For Cessna CitationJet owners and operators, the GFC 600 digital autopilot must be installed as part of a complete avionics upgrade package that requires a single or dual G600 TXi 10.6" flight display(s) and dual GTN or GTN Xi Series navigators. An STC for TXi and GTN Xi has been completed and is available. A GI 275 electronic flight instrument configured as a standby flight instrument is also required. With this installation, the system offers new operational capabilities and features including autopilot-coupled VNAV descents, automatic GPS-to-LOC switching during ILS/LOC approaches, fully coupled missed approaches and support of Reduced Vertical Separation Minima (RVSM) operations, among other features. Further, the installation of the GFC 600 digital autopilot aids in weight savings, because it removes the requirement to retain the power inverter driving the legacy autopilot. Optional upgrades include a dedicated PFD controller, audio panel, ADS-B transponder, Iridium datalink, weather radar, datalink SiriusXM weather and Garmin Connext connectivity via the Flight Stream 510 wireless gateway.

To optimize selection and control of GFC 600 modes, a compact self-contained autopilot controller incorporates backlit keys and a bright, sunlight readable display that depicts autopilot status and mode selection. An intuitive built-in control wheel also provides convenient adjustment of aircraft pitch, airspeed and vertical speed modes. When facing potential situations of disorientation, the autopilot controller features a dedicated level mode (LVL) button that, when engaged by the pilot, can command the autopilot to automatically return the aircraft to straight-and-level flight.

As a standard feature, pilots receive Garmin Electronic Stability and Protection (ESP) with the GFC 600 digital autopilot, which works to assist the pilot in maintaining the aircraft in a stable flight condition. ESP functions independently of the autopilot and works in the background when the pilot is hand-flying the aircraft to help avoid inadvertent flight attitudes or bank angles and to help provide airspeed protection.

For more information contact Aeronautical Aviation at sales@aeronautical.co.za


Textron Aviation has announced it is realigning its turboprop aircraft line-up as the single-engine Beechcraft Denali (previously branded the Cessna Denali) joins the legendary twin-engine Beechcraft King Air 260 and King Air 360/360ER as part of the company's high-performance turboprop product line-up. The aircraft development program continues to progress toward a first flight anticipated later this year.

The Beechcraft Denali is designed to outperform its competition with projected lower operating costs, Garmin G3000 avionics and the largest cabin in its class. Engineered to achieve cruise speeds of 285 knots with a full fuel payload of 1,100 pounds, the Denali will have a range of 1,600 nautical miles at high speed cruise with one pilot and four passengers.

The Beechcraft Denali development program has achieved multiple milestones throughout the past six months as it continues to gain momentum toward its first flight. Earlier this month, the first Full Authority Digital Engine Controlled (FADEC) GE Aviation Catalyst engine was installed on the first Beechcraft Denali prototype airframe and the aircraft was powered on for the first time. Engine runs are anticipated in August, followed by a first flight for the aircraft projected for later this year.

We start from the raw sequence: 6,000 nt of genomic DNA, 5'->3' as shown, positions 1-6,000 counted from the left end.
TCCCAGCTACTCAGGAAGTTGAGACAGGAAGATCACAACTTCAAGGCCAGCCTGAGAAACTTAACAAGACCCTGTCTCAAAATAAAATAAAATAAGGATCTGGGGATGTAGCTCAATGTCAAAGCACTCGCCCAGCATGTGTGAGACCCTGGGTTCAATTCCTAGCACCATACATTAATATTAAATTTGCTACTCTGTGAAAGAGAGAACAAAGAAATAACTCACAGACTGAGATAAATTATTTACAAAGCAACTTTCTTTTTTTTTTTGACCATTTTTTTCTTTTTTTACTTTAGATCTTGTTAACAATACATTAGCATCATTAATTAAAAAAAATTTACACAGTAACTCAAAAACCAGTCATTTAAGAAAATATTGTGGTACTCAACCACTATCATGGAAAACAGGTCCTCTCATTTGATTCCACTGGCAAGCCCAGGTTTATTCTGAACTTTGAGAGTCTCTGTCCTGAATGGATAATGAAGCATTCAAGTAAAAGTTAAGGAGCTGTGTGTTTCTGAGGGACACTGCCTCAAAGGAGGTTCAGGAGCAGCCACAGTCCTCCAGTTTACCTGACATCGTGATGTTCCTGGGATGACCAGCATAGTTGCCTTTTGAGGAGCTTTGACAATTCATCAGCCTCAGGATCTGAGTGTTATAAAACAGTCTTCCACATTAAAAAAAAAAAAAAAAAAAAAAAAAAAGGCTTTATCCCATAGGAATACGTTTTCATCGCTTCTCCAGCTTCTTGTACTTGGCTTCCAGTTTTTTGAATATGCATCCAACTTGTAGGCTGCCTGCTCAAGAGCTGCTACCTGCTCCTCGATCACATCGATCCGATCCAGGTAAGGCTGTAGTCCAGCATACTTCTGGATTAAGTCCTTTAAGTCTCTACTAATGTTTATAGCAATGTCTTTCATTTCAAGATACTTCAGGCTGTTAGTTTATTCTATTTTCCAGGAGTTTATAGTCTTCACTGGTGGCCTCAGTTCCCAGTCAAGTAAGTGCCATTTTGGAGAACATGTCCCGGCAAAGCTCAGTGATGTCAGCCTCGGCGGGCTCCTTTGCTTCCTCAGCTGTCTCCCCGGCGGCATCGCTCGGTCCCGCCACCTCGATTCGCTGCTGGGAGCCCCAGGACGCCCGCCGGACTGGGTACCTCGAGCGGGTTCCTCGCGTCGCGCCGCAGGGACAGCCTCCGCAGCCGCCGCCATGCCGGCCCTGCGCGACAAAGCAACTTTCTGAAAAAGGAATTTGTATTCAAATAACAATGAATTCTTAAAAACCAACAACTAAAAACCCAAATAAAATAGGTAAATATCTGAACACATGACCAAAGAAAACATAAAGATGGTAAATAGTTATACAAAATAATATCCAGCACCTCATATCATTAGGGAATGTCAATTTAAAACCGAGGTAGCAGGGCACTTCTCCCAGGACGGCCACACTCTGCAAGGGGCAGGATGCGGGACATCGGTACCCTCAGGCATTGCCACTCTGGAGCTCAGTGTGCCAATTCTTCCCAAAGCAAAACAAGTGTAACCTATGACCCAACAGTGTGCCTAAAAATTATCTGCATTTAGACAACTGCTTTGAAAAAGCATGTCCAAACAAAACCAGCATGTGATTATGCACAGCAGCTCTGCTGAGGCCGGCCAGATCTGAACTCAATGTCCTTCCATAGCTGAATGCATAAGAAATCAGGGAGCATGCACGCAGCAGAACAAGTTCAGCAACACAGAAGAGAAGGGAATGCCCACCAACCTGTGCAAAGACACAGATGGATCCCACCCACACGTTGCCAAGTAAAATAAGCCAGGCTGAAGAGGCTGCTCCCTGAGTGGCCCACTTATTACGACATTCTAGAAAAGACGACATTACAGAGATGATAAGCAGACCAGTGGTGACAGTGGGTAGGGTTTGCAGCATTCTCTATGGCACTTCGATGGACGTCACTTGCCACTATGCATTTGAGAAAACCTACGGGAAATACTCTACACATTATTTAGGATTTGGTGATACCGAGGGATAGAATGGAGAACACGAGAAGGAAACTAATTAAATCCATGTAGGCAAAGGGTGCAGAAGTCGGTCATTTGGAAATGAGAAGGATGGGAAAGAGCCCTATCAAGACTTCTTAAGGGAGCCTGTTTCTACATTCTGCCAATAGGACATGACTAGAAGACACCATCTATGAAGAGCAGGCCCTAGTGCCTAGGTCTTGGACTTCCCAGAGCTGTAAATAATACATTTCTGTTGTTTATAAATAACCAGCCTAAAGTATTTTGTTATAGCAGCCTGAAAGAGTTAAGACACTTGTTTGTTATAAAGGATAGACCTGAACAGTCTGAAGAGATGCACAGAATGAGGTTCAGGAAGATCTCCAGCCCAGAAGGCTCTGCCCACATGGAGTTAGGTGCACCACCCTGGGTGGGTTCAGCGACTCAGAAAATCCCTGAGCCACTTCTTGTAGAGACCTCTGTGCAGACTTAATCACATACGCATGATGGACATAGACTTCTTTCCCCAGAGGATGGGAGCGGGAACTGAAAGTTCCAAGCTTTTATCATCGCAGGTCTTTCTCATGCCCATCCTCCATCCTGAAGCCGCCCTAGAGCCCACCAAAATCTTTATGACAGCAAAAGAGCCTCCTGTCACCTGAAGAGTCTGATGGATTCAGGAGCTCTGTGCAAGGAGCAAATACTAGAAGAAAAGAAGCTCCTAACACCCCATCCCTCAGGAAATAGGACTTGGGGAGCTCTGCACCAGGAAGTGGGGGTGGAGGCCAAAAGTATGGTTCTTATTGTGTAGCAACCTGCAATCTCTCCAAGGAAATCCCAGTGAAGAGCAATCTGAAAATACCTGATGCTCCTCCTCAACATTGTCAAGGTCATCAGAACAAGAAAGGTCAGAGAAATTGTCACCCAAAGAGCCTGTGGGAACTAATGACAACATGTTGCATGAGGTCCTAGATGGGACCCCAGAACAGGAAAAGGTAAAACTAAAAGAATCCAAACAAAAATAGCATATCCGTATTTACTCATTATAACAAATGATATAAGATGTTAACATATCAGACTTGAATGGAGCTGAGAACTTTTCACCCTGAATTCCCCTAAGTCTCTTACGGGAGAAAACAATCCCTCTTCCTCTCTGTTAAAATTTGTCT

Two other Denali flight test articles are also in development. Three additional ground test articles will be used for the airframe static and fatigue tests as well as for cabin interior development and testing. The company anticipates certification for the Denali in 2023.

The Denali is powered by GE Aviation's new advanced Catalyst engine, which has completed over 2,300 hours of testing and prepping for a first flight on its Beechcraft King Air flying test bed. The Catalyst is a more environmentally friendly engine that burns less fuel than older turboprop technologies. The engine can also use sustainable aviation fuel, which results in lower emissions. The FADEC-equipped, 1,300 shaft horsepower (SHP)-rated turboprop engine eases pilot workload with its single-lever power and propeller control. The FADEC control of the engine provides trend monitoring, which allows for on-condition maintenance with no mid-life Hot Section Inspection required.

The airplane is equipped with McCauley's new 105-inch diameter composite, 5-blade, constant speed propeller, which is full feathering with reversible pitch and ice protection. The propeller will undergo a series of certification tests and several are already underway.

The Denali cockpit features the Garmin G3000 intuitive avionics suite featuring high-resolution and touchscreen controllers. An integrated Garmin autothrottle is now a standard feature, which interfaces with the Automatic Flight Control System (AFCS) and Flight Management System (FMS) to provide easy speed control throughout all regimes of flight from take-off to touchdown.

Other G3000 features include a 10-inch weather radar, Advanced Terrain Awareness Warning Systems (TAWS) and dual transponders with automatic dependent surveillance-broadcast (ADS-B) capabilities, which are compliant with the latest air traffic control requirements.

The Beechcraft Denali's flat floor cabin is designed to be the largest in its segment and offers the versatility to easily convert between passenger and cargo configurations. The Denali cabin features a standard seating configuration of six individual reclining seats and offers a nine-place high density seating option.

The aircraft boasts a digital pressurization system maintaining a 6,000-foot cabin altitude at a service ceiling of 30,000 feet. The Denali also offers passengers the convenience of adjusting the cabin temperature and airflow from a climate-control switch panel located on the cabin sidewall.